This one will have to be quick and dirty — I’ve somehow jacked up my wrist, and it would have to be my right wrist. For writers, wrist injuries are like blown ACLs for football players: game stoppers.
But I’ll take it for the team just long enough to tell you one of my pet peeves: shifting tenses. Choose a tense and stick with it. If you’re traditional, stick with past (“He said” for neophytes). If you’re more modern and trying present tense (“I say”), don’t slip into past because it’s more comfortable.
The word “now” always bugs me in past tense. “He had said he would call, and now he wasn’t calling.” If I see the word “now,” I just rewrite the sentence: “He said he would call; why wasn’t he calling?”
And watch the past perfect (“He had said”). In a book, past perfect lets readers know this scene being described happened further in the past than when my characters are talking (“He had said he would call, but he wasn’t calling”). Other than that, stick with simple past! If you see the word “had” anywhere, think about the timeline — is this scene further in the past than what the characters are doing? Do a global search and check each instance. Yes, really. Editors are looking for an excuse to put your book down. Don’t give them one.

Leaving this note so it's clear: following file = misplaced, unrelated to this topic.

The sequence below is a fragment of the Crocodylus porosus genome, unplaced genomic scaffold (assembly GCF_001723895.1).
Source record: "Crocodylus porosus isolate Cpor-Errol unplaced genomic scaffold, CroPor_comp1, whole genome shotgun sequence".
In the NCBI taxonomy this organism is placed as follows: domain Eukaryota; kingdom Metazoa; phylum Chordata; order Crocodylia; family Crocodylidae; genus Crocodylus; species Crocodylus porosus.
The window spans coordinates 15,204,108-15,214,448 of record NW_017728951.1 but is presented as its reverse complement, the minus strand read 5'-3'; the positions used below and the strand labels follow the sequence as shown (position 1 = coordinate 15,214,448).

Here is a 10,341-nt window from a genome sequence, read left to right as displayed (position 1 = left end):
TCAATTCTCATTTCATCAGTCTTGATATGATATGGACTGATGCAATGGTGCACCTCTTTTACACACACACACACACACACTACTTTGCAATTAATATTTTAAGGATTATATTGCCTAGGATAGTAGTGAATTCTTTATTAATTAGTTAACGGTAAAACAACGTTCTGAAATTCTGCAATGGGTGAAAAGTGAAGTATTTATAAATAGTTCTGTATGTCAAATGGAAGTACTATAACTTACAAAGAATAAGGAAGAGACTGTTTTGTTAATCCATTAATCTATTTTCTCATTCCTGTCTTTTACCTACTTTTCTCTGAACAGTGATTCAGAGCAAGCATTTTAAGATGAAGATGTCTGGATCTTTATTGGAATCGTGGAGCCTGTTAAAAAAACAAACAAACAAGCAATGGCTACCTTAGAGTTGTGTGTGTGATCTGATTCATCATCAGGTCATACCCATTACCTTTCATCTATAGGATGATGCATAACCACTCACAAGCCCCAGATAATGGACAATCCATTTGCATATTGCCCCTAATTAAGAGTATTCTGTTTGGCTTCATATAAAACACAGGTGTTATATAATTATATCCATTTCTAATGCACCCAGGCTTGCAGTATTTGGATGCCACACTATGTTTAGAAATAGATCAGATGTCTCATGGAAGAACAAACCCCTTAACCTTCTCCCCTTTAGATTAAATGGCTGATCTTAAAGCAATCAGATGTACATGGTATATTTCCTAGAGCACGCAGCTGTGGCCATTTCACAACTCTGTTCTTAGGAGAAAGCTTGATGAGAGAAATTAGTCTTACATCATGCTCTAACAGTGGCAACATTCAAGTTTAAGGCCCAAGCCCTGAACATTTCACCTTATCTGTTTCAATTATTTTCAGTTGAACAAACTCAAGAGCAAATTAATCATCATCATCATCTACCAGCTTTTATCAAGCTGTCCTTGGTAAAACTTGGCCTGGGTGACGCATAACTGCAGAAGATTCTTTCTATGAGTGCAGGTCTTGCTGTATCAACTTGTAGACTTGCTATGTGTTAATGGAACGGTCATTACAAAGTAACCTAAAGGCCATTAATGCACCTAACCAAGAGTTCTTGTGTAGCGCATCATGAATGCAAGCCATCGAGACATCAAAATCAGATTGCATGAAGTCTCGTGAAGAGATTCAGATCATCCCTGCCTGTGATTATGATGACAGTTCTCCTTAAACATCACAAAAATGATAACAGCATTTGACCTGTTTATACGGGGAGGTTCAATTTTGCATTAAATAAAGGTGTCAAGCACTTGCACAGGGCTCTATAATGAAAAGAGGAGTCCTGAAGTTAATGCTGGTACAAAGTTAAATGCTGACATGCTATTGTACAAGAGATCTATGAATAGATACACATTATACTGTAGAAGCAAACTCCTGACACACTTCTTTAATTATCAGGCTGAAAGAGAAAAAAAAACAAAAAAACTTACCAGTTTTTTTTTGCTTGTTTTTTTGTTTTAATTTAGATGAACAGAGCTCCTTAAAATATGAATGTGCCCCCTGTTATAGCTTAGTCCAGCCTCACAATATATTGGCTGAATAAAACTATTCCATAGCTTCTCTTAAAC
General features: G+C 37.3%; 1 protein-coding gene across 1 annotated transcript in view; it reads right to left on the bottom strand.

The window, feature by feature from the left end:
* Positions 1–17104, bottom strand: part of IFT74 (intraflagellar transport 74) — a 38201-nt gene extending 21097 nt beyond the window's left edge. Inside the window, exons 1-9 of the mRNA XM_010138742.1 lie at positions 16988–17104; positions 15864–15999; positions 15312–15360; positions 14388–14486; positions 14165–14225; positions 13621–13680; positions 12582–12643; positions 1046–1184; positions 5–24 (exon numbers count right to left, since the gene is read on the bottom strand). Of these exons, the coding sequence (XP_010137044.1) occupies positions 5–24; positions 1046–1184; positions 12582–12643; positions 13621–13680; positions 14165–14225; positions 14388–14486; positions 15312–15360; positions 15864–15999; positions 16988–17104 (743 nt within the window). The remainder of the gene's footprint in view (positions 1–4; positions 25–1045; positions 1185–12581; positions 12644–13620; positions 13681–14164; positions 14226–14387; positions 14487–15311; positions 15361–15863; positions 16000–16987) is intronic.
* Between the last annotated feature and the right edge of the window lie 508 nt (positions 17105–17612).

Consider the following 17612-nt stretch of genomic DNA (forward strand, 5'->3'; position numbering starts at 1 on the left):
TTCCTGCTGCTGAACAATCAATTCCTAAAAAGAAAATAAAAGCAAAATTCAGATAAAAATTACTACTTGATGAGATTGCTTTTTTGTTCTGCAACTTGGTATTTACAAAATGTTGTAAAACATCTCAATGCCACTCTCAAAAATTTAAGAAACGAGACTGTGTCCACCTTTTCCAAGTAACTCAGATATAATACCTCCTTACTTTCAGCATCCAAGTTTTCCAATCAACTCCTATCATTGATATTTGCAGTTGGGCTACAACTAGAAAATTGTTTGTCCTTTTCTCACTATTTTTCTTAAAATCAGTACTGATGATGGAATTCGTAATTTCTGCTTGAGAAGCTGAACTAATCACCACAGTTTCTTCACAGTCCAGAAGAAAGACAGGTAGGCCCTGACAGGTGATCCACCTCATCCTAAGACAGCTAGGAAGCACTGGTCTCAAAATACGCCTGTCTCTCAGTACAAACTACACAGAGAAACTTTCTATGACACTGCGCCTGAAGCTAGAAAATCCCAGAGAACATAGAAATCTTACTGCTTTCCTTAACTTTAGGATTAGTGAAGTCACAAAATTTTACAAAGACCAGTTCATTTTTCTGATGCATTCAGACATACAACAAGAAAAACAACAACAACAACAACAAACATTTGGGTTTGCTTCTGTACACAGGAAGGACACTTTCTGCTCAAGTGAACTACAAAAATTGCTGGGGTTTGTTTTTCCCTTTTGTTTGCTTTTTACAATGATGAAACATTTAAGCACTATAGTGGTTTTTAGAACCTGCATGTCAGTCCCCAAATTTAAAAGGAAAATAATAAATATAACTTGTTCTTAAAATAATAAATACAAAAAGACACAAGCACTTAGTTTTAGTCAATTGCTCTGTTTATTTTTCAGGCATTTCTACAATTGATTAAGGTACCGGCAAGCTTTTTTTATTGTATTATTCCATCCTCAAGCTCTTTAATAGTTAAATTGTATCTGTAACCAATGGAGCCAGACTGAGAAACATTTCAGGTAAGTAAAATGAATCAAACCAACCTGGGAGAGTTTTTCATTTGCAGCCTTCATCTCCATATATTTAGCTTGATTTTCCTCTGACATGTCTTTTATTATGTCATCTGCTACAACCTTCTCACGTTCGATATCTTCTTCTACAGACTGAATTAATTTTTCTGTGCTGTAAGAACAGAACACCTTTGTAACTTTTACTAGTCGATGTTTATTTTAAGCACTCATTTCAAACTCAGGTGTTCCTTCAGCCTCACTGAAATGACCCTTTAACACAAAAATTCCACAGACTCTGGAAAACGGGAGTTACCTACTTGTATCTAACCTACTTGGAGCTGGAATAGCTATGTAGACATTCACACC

The main goal of writing should be invisibility. If your readers notice the writing, you’ve screwed up. The author should be a ghost in the reader’s head, whispering the story without calling attention to herself. (Unless she’s Maggie Stiefvater, whose writing should always be attended to.) Anytime your reader has stopped reading and said, “Wait, what?” you’ve given the reader an excuse to quit reading. Maybe he’ll come back. Maybe he won’t. Life is short and books are many. But in general, confusion in a reader is a bad thing. Don’t make your reader try to figure out when something happened. Watch your tenses!
Okay, back to editing and whining about my wrist to anyone who will listen.